On the right of the shutter release is the frame counter, a crafted circle with a glass cover. On the left is the shutter speed selector. It uses the inherited older shutter speed progressions which are 1, ½, 1/5th, 1/10th, 1/25th, 1/50th, 1/100th, 1/250th, 1/500th, 1/1000thsecond and Bulb.
Further to the left is a cold shoe. This can be used for accessories like a light meter, as the M3 does not have a built-in meter. If used for a flash, it needs to be connected to the flash sync terminals on the back of the camera. Flash bulbs can sync 1/1000th second but electronic flash only to 1/50th second.
On the far left is the film rewind. To rewind the film, you pull out the knob after the rewind lever has been set on the front of the camera and rotate clockwise. It does require finger tips and can be something that some users dislike.
On the front of the camera apart from the lens mount and the rewind lever is the self-timer. The lens lock button is next to the lens. All of these are metal and polished.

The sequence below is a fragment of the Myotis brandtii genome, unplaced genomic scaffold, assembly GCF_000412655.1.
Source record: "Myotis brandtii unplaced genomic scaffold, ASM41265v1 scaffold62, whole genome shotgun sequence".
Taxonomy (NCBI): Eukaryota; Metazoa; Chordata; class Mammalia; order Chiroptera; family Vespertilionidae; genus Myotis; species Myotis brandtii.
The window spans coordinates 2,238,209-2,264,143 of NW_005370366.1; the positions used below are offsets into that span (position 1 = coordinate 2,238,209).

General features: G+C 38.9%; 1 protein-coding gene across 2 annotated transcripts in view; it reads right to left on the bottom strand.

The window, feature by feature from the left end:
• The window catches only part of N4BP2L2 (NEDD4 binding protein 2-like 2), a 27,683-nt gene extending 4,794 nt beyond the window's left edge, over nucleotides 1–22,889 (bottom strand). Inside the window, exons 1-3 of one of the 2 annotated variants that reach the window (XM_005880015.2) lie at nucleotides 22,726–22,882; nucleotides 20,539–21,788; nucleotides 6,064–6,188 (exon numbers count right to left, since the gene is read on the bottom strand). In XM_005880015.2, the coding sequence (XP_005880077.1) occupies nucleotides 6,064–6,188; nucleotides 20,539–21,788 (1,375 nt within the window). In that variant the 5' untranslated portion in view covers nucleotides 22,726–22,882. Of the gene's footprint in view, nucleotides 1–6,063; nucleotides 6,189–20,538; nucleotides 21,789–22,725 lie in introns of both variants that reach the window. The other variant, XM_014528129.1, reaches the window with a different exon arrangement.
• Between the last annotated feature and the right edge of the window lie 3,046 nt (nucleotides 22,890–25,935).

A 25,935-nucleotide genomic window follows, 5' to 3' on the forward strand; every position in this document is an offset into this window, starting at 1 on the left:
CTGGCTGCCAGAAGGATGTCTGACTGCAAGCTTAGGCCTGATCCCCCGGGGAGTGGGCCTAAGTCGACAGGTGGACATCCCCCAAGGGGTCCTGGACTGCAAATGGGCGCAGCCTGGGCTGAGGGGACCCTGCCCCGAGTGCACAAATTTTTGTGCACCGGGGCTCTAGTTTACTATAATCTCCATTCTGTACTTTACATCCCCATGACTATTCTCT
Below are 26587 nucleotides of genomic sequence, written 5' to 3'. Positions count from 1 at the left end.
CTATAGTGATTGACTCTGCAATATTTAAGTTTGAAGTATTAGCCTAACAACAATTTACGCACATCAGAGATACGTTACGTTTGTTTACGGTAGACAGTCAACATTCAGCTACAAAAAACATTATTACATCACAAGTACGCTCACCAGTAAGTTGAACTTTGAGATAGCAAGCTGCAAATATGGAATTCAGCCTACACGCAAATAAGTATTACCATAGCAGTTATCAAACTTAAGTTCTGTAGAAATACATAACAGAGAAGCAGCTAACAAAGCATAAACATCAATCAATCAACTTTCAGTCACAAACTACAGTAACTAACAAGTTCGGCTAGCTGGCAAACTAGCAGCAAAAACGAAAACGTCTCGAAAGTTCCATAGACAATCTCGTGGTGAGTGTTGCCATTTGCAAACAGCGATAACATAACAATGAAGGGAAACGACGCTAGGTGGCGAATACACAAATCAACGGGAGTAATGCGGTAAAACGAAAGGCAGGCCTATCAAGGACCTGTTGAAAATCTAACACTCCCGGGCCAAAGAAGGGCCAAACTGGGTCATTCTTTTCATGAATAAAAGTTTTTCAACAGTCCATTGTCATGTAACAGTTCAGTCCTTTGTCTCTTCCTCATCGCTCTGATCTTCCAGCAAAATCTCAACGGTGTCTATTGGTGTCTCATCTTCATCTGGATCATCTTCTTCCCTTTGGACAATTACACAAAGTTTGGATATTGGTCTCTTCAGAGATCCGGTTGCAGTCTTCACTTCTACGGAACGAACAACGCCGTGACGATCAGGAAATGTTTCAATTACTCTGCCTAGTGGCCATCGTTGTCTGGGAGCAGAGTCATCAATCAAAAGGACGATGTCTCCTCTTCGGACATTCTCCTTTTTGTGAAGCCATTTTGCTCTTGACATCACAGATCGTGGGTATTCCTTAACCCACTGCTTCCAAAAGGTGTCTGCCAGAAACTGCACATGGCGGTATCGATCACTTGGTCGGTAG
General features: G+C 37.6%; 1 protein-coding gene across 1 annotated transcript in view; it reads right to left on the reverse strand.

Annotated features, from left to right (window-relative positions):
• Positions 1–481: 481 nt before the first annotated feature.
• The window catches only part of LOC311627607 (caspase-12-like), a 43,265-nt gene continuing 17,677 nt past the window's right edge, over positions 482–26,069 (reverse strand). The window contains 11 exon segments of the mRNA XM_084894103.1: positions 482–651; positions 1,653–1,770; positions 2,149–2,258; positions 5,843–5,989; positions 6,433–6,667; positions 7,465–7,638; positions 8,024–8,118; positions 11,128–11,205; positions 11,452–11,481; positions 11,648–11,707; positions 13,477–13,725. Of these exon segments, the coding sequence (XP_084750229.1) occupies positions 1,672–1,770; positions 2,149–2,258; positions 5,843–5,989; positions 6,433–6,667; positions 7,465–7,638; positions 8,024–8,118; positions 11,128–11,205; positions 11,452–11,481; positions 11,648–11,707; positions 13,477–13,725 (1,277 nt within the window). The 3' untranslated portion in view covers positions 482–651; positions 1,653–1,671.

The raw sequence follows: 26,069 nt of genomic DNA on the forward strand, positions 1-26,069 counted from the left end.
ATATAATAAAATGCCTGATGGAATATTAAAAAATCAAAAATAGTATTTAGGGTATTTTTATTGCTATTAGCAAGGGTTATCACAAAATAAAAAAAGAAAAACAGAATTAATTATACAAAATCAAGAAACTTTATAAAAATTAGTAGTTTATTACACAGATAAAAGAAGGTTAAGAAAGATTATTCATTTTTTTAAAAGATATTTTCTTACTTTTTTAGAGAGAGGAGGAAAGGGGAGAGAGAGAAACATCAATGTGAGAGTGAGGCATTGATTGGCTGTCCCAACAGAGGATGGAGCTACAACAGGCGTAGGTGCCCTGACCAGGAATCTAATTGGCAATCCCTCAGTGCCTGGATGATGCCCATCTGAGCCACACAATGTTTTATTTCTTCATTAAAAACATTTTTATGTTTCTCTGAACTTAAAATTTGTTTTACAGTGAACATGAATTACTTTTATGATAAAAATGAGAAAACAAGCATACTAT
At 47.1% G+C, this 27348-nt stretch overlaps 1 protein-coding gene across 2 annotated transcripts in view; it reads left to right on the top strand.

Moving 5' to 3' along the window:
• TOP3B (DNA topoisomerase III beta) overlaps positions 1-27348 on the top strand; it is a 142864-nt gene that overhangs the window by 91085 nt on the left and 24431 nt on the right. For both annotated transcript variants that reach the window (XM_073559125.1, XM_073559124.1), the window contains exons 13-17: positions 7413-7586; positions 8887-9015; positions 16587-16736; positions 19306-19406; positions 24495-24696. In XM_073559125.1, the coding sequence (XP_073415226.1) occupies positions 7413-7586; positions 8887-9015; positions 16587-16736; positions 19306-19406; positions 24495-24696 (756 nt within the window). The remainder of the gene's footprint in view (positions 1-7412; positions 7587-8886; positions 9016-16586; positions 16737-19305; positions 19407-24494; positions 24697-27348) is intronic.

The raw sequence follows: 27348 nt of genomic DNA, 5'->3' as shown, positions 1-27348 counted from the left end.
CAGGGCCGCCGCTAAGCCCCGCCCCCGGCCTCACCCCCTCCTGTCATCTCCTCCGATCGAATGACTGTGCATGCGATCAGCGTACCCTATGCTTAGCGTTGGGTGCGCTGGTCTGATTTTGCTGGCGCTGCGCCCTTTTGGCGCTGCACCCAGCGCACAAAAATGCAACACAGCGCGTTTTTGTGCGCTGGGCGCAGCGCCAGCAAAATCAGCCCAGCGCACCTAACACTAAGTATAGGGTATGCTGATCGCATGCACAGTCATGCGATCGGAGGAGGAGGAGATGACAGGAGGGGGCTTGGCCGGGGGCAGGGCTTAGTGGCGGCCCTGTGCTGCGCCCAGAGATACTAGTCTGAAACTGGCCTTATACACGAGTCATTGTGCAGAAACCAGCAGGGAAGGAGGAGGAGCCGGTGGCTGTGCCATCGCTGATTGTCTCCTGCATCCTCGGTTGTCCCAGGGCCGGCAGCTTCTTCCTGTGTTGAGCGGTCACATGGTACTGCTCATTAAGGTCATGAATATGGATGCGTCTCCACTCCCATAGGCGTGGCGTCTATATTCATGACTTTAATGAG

On the back of the camera is the film reminder wheel, though it is less useful these days with much faster films usually being used.
Loading the camera with film is probably the most disliked part of the M3. Leitz kept with bottom loading from the Barnack Leica design. This does take a bit of effort, as firstly the bottom must be taken off by releasing it through a lock on the right side of the bottom. The take up spool is then taken out from the camera.
The film is then threaded via a slot in the spool. Then both are inserted through the bottom, but with the back panel raised. This allows for the film to be threaded and ensure it is taken up properly. The bottom is then locked back in place once everything is closed again, and the film can be advanced to the first frame. Note that there was a service Leica did offer to upgrade the M3 to the quick load mechanism that later M mount rangefinders enjoy.